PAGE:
The Longest Night

Click here for Part 1 of this memorable camping experience.
Excuse the lack of pictures. We had things other than photographs on our minds: such as survival.

As we sit around the little gas cooker, and prep Maggie for an evening meal, we feel a drizzle. The Sun is out, though, and there is not a cloud in the sky. Look up, and lo behold, we see the true beauty of Bomburu Falls: the merciless, ceaseless cacophony of nature’s astounding creation.

 

before and after.jpg
This change. In a matter of minutes.

 

Adventure is what happened next. A scenario I don’t feel like going into, for the danger of the situation, where we were 90% certain that one of us would be gone forever, and only 17 of us will return home alive, is not an experience I wish to relive. Long story short, we spent close to three hours scared out of our wits that a body would wash down the waterfall.

Have you stood there, helpless, knowing full well that one of your own is trapped behind a sheet of water that forces you to your knees although you are 30 feet away? Have you stood there, no way to reach in and get them out, no way to see if they are okay, while people whisper about the death toll and impossibility of breathing behind the sheet of water? Have you been there, making call after call, attempting to save a life, only to be met with lazy, lethargic officers who are more interested in ways you could have broken the law, and not in saving a human life? Have you stood there, running about, helpless as one of your closest friends are fighting for their life, and you can do naught but sit on the side-lines and pray – although you gave up on God long ago?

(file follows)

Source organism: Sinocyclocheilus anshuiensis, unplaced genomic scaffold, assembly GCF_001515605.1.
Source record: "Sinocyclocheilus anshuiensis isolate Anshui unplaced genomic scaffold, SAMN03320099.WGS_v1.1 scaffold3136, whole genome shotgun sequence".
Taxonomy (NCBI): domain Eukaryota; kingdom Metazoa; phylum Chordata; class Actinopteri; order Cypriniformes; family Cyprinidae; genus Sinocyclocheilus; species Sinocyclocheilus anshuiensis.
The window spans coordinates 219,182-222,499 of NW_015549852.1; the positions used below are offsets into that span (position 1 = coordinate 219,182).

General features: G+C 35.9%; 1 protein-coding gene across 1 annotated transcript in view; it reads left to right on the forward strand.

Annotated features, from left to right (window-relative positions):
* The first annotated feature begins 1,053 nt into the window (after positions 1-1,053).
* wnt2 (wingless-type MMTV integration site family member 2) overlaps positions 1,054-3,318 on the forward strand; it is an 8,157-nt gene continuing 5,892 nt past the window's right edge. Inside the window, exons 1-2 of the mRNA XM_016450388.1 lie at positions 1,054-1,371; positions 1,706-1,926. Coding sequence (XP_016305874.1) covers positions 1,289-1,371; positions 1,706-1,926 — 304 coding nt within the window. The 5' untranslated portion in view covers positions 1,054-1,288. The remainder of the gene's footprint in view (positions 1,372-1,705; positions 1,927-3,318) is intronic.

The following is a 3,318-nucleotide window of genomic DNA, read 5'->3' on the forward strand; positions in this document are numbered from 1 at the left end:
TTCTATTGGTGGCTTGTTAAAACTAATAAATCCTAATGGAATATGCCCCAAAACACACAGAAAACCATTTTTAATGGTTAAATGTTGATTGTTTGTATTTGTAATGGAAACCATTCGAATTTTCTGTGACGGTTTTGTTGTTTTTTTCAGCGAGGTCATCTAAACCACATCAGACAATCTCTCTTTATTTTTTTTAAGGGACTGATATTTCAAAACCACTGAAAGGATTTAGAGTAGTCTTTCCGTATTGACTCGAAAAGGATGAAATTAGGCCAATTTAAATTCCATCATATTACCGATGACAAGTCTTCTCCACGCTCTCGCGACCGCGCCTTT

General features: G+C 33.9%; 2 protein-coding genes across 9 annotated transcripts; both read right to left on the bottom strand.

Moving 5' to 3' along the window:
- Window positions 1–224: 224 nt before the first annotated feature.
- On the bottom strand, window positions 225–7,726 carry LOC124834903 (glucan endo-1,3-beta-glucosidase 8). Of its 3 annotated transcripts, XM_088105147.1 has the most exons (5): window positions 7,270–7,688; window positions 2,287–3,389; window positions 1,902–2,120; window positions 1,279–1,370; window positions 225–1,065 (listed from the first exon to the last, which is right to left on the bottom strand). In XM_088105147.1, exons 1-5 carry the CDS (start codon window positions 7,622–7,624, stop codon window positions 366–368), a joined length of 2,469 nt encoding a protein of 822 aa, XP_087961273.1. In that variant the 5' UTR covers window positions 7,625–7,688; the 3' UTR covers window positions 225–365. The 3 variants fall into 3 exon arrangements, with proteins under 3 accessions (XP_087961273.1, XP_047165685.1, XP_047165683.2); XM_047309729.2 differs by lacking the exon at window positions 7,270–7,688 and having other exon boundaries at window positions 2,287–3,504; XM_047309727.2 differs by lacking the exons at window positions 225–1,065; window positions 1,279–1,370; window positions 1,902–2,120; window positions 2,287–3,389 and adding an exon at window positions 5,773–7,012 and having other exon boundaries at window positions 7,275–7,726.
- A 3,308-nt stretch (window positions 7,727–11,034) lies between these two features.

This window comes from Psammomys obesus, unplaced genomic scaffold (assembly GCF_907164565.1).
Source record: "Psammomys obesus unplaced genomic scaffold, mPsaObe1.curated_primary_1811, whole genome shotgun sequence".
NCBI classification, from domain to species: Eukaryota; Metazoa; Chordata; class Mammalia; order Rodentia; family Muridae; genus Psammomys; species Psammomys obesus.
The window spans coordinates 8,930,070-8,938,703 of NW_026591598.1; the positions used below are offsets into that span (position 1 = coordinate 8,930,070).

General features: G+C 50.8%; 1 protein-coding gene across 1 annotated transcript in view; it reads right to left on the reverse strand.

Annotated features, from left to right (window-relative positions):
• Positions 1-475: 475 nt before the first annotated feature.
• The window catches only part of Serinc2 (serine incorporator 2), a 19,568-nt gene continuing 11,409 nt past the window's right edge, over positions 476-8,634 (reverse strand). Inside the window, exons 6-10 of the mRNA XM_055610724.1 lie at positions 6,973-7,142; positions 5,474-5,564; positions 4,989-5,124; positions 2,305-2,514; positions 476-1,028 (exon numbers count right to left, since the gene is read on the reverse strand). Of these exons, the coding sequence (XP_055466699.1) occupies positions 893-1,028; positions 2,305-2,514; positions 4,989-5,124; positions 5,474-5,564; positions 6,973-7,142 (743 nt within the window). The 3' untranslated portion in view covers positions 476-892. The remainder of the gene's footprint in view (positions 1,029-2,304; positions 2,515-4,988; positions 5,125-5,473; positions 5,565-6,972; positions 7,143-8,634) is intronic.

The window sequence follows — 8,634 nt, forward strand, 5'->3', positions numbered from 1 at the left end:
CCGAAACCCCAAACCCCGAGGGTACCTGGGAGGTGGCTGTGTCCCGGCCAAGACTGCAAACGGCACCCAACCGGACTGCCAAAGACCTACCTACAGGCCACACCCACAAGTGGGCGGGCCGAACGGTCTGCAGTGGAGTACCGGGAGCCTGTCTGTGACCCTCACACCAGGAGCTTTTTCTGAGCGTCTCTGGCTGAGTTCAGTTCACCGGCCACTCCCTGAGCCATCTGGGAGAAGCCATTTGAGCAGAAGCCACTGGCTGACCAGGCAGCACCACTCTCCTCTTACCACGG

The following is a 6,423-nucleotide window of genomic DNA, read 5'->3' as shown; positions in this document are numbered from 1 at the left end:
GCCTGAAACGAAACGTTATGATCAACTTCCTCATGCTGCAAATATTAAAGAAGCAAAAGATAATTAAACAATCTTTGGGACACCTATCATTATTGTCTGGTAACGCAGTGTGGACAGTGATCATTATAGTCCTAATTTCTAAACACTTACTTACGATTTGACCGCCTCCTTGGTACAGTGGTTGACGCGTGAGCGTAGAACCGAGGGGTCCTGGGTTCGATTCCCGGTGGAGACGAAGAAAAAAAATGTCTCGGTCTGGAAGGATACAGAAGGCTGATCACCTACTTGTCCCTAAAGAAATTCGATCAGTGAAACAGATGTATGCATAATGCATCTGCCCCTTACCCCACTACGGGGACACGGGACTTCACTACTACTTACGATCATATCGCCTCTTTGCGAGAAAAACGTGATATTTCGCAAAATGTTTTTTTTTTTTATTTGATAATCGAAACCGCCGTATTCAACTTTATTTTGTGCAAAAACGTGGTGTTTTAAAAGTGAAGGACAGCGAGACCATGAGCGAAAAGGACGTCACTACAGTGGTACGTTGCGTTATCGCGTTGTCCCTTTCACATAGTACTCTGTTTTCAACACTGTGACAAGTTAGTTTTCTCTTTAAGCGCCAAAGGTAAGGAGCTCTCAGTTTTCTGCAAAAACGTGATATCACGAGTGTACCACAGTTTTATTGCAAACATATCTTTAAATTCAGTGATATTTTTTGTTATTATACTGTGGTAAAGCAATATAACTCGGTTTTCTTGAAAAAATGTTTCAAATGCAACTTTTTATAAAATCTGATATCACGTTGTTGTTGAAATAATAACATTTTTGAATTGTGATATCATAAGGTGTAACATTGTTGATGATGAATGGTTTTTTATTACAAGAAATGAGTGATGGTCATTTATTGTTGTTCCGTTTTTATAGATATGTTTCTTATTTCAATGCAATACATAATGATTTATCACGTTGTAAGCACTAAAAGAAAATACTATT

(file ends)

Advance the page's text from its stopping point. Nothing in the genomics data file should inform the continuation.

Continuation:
cave.jpg
The space behind the cascading sheet of water, when the flow was slow and little. I leave it to your imagination to realize how bad this must have been when Bomburu Falls was falling in full force

 

In our frozen fear, we did not notice the increased level of water wreaking havoc with our tents. Once we were sure that all if we were safe only we faced a dilemma: the tents were about to be blown off the cliff face by the sheer force of water; we were drenched from head to toe, water dripping from our hair, from the sprinkle that resulted from the waterfall. To top it all off, the Sun was about to set and there was no way we could make it back to the vehicle that night, and it was inevitable we have to stay atop the cliff, near the cascading shower.

So we pack and move our tents as far from the waterfall as humanly possible. The thoughts of having a BBQ or a nice, hot dinner and a bit of a sing-along vanishes into thin air, as we realize we cannot stand outside the tent for 2 minutes without getting soaking wet. The Moon comes out, glorious and beautiful. The moonlight paints a terrifying – but alluring – picture of the waterfall. A massive body of water hitting the rock face and smashing everything in its way.